DEVOPS & CLOUD

Getting started on 5G Edge with Boto3

Launch your first Amazon EC2 instance in a Wavelength Zone using Boto3 and Python

Robert Belson​, Corporate Strategy, Verizon
Saravanan Shanmugam​, Lead AWS Wavelength Solutions Architect, Amazon Web Services

About this post

5G Edge and AWS® Wavelength are available in a growing number of cities across the country. That means you can now build applications at the network edge across seven Wavelength Zones in:

  • Boston (us-east-1-wl1-bos-wlz-1)
  • San Francisco Bay Area (us-west-2-wl1-sfo-wlz-1)
  • Atlanta (us-east-1-wl1-atl-wlz-1)
  • Washington, DC (us-east-1-wl1-was-wlz-1)
  • New York City (us-east-1-wl1-nyc-wlz-1)
  • Dallas (us-east-1-wl1-dfw-wlz-1)
  • Miami (us-east-1-wl1-mia-wlz-1)

While many of you are deploying applications today on 5G Edge using the Amazon Web Services® (AWS) command-line interface (CLI) or AWS Management Console, we’ve been hearing questions about how you can automate the deployment of your infrastructure. So in this edition, we’ll be automating the deployment of an Amazon® Elastic Cloud Compute (EC2) instance in the Boston Wavelength Zone using Boto3, AWS’s software development kit for Python®.

Requirements and getting started

To get started, make sure you have provisioned AWS credentials for the lab, either through the AWS CLI or through Boto. To learn more about provisioning credentials, check out the Boto3 Quickstart guide.

Step 1: Provision main function.

First, let’s import Boto3, configure the client with appropriate credentials and set us-east-1 as your default region. We’ll be using launchWavelengthZone as our function to automate the deployment of all the requisite components for your Wavelength Zone.

if __name__ == "__main__":
client = boto3.client('ec2',aws_access_key_id="your_key_id",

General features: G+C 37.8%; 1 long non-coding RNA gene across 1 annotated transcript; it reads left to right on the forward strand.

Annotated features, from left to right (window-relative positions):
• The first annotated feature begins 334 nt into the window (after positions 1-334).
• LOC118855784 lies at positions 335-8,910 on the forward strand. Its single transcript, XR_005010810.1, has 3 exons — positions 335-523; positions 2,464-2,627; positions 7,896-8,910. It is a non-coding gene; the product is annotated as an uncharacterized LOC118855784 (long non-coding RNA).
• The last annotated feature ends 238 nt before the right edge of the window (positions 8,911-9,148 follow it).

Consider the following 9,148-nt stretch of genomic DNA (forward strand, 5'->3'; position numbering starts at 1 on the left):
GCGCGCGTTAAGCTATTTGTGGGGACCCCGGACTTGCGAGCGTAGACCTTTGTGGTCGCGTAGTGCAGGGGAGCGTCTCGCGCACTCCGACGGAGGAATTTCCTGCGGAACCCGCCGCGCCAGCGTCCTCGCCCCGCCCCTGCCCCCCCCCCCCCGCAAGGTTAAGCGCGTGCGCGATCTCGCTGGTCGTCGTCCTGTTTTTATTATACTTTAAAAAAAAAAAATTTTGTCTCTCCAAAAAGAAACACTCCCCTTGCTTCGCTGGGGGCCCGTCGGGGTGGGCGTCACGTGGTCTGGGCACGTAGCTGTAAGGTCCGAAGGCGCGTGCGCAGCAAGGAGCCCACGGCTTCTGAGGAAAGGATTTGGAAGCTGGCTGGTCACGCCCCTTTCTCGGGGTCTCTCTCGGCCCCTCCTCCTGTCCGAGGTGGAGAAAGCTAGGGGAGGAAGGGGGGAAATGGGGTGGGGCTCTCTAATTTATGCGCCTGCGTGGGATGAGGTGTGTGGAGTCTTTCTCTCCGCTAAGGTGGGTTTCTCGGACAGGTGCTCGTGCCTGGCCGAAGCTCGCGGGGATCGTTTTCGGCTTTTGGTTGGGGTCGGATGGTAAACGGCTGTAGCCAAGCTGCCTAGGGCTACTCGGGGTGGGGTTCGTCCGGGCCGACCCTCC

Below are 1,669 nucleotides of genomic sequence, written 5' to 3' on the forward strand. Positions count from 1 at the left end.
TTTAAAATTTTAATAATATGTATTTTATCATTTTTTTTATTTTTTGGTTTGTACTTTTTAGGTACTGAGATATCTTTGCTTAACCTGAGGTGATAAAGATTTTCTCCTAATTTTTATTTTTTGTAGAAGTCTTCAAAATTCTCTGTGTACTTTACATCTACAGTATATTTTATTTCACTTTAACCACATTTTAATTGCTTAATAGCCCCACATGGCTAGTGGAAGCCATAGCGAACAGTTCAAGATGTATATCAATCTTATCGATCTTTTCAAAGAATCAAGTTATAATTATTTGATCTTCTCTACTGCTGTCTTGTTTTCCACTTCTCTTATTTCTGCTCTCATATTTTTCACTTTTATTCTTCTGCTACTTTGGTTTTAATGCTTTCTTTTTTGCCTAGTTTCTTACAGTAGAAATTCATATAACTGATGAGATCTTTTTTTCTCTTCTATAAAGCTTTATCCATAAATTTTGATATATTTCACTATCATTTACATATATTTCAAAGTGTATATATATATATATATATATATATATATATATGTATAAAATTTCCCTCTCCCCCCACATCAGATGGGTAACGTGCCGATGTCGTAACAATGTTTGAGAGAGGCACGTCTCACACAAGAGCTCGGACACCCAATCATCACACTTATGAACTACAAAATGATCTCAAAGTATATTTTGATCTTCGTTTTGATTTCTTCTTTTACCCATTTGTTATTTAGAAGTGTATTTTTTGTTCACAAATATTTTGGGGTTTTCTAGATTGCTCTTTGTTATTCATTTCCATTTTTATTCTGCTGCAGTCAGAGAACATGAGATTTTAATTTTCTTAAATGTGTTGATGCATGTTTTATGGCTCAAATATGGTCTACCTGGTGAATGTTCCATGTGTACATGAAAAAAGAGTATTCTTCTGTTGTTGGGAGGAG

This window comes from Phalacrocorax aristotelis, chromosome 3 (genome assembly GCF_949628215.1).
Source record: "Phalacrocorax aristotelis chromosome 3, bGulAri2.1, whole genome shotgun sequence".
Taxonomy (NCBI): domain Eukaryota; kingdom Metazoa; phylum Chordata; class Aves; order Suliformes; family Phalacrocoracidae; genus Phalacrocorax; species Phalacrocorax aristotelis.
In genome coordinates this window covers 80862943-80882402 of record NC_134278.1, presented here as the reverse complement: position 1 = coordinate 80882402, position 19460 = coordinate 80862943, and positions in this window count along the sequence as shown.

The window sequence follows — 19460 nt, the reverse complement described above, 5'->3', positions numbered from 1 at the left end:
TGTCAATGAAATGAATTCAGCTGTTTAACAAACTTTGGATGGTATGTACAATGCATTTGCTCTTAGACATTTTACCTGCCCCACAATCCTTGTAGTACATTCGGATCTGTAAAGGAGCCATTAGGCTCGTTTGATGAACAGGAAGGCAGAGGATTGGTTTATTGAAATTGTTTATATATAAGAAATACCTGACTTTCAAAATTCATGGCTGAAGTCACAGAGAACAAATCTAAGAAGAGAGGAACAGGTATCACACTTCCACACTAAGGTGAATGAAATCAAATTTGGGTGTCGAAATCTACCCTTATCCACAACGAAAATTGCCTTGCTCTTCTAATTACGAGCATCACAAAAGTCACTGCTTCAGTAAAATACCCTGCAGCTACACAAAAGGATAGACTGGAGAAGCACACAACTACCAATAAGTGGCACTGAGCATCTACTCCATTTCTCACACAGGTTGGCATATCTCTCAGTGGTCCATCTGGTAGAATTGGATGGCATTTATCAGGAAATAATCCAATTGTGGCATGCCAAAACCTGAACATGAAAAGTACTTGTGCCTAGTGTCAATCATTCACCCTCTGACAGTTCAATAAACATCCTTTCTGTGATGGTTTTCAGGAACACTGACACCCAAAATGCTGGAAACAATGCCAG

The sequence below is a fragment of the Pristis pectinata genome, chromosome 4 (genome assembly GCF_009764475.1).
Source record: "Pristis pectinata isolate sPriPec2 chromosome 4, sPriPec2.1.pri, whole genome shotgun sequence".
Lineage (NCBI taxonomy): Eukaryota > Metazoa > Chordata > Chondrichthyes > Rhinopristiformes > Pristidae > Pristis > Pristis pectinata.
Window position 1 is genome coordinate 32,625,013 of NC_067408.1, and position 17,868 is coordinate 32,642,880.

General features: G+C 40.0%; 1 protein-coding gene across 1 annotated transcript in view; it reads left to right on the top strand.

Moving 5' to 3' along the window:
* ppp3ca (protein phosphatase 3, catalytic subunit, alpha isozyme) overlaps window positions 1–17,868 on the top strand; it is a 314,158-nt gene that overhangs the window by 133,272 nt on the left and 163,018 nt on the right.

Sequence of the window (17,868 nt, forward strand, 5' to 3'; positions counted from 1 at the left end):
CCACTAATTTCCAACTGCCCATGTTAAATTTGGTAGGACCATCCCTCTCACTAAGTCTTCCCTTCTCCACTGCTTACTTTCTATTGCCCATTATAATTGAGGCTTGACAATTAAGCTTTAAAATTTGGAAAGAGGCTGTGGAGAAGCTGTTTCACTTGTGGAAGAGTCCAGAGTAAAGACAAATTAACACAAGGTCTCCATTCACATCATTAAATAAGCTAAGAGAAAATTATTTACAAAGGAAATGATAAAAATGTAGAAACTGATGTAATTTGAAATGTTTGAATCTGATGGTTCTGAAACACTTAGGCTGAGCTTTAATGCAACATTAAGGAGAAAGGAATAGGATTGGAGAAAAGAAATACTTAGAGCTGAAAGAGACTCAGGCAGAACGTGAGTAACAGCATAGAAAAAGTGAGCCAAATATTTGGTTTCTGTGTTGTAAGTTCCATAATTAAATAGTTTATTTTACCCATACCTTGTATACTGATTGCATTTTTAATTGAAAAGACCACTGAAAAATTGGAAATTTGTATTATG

aws_secret_access_key="your_secret_key",region_name='us-east-1')
ec2 = boto3.resource('ec2',aws_access_key_id="your-key",
aws_secret_access_key="your-secret",region_name='us-east-1')
launchWavelengthZone()

Step 2: Create VPC and Carrier Gateway

In the body of the launchWavelengthZone function, launch a virtual public cloud (VPC) with 10.0.2.0/24 Classless Inter-Domain Routing (CIDR) in the us-east-1 region. Feel free to name your VPC, in the tagging, such as “Wavelength Test VPC.”

import boto3
import time
def launchWavelengthInfra():
print("Launching Wavelength Zone..")
# create VPC
vpc = client.create_vpc(CidrBlock='10.0.2.0/24',
TagSpecifications=[
{'ResourceType': 'vpc','Tags': [{'Key': 'Name','Value': 'WL_Test_VPC'}]},
]
)
time.sleep(1) #Provide time for VPC to launch
print("VPC launch complete...")
vpc_id=vpc["Vpc"]["VpcId"]
# Create carrier gateway
cgw = client.create_carrier_gateway(VpcId=vpc_id)
cgw_id=cgw["CarrierGateway"]["CarrierGatewayId"]
print("Carrier gateway launch complete...")

Step 3: Create route table and public route to carrier gateway.

After instantiating the carrier gateway, you’ll create a route table with a default route to the carrier gateway. Please note that Boto added a new attribute in the create_route() function to take the carrier gateway ID as CarrierGatewayId.

#Create a route table and a public route
route_table = client.create_route_table(VpcId=vpc_id)
rt_id=route_table["RouteTable"]["RouteTableId"]
print("Route table created...")
route = client.create_route(
DestinationCidrBlock='0.0.0.0/0',
CarrierGatewayId=cgw_id,
RouteTableId=rt_id
)
print("Route to carrier gateway complete...")

Step 4: Create subnet and associate route table.